Vaccines for all

The time to get a vaccine for students sixteen and older is now. Vaccines could be crucial to helping us overcome COVID, so let’s not wait any longer.

Vaccines are not only a protective measure for students, but they also help defend against new mutants and curb the pandemic as fast as possible. | Graphic by Emma Liu ’22/Staff

Throughout the course of this pandemic, we have seen glimmers of hope shine through. One of these glimmers is vaccine distribution. Since LM is attempting a four-day in-person schedule and all the teachers have been vaccinated, we should be focused on trying to get students vaccinated. With the lack of social distancing in the hallways and less spacing between classroom desks due to more students returning, students are more likely to be exposed to COVID-19. This high potential for COVID-19 exposure is dangerous for students and their families. Getting students within the authorized age group vaccinated is a crucial step required to slow the progression of COVID-19. 

One of the biggest reasons students within the authorized age group should get vaccinated is because administering vaccines would greatly improve our chances of minimizing the harmful effects of the pandemic sooner rather than later. This is especially important if the school district continues the four-day in-person schedule for the rest of the year, since the new schedule causes more students to be in the building than the previous hybrid schedule.

In addition to driving down COVID-19 cases, students (sixteen years of age or more as of now, but trials are being conducted to lower that threshold to twelve) should get vaccinated because the long-term effects of COVID-19 for teens are more unknown than for adults. Without getting students vaccinated, it is possible that, over time, students could develop worse symptoms from COVID-19 than we have seen in adults. This is especially dangerous if many of these potential COVID-19 cases are asymptomatic as they tend to go undiagnosed. Since we do not know a way of predetermining who will be asymptomatic, all students should get vaccinated so we do not run into this problem.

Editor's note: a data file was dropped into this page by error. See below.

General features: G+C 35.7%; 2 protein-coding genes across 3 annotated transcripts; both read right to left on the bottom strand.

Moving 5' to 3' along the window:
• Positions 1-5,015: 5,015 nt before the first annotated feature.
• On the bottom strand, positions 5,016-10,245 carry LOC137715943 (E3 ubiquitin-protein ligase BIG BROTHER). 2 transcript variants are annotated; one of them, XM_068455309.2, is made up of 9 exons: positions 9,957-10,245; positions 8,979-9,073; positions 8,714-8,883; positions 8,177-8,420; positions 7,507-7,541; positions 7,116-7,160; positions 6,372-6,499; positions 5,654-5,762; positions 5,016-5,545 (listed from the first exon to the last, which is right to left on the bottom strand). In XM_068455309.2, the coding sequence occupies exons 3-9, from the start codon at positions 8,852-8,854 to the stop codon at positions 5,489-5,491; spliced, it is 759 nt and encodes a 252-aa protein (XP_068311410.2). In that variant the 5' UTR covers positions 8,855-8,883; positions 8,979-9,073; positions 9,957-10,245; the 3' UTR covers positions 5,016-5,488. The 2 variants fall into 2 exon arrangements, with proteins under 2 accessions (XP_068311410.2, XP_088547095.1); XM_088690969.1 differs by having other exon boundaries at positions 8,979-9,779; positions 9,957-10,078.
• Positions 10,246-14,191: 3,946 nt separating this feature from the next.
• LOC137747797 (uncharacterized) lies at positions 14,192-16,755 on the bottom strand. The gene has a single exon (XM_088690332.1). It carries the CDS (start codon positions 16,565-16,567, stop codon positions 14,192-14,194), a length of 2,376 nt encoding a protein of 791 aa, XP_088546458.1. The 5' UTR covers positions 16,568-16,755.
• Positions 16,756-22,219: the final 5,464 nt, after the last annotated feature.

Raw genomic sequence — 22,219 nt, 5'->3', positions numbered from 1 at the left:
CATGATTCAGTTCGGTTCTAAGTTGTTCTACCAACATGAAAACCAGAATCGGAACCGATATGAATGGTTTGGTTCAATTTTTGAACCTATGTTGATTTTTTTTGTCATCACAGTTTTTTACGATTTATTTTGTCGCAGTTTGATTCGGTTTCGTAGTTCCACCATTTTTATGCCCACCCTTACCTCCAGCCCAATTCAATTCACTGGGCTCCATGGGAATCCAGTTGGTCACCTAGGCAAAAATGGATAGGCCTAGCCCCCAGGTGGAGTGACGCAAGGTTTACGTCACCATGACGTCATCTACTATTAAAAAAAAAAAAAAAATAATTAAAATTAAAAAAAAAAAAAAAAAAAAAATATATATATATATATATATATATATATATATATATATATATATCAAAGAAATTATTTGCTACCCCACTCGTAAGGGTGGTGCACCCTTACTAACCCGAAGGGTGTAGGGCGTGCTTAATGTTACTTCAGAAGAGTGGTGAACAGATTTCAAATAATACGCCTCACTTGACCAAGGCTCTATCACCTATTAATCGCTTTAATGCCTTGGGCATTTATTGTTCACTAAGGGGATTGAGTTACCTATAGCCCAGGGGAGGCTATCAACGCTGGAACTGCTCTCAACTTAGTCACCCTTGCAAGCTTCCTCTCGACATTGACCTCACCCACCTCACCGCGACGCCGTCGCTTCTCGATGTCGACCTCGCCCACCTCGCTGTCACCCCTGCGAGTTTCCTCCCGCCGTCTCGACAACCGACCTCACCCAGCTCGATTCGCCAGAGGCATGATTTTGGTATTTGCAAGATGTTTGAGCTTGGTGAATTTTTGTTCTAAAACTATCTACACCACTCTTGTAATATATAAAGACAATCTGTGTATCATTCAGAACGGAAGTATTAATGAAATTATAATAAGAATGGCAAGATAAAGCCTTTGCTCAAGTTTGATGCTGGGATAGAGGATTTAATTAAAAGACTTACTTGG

Getting students within the authorized age group vaccinated is a critical step required to slow the progression of COVID-19 in the United States.

Furthermore, getting students vaccinated would tremendously decrease the chance of a new variant of COVID-19 that would be harmful to both children and adults from forming. As the number of COVID-19 cases increases, the virus is given more of an opportunity to mutate. While more adults are immune to COVID-19 than teens, we are more likely to see variants of COVID-19 that are especially dangerous for teens. The potential for a new variant would then cause the number of teens hospitalized to increase, which would then cause the pandemic to take a turn for the worse.

Getting students within the authorized age group vaccinated is a critical step required to slow the progression of COVID-19 in the United States. According to a New York Times article published on March 29, 2021, if students do not get vaccinated, we could see new symptoms of COVID-19 emerge that could result in increased rates of hospitalization among students. In addition, we could see a new form of COVID-19 that would likely also result in increased hospitalizations for students. For these reasons, it is important that all students within the authorized age group get vaccinated by the fall of next year so that we can more quickly return to whatever form of “normal” is available.

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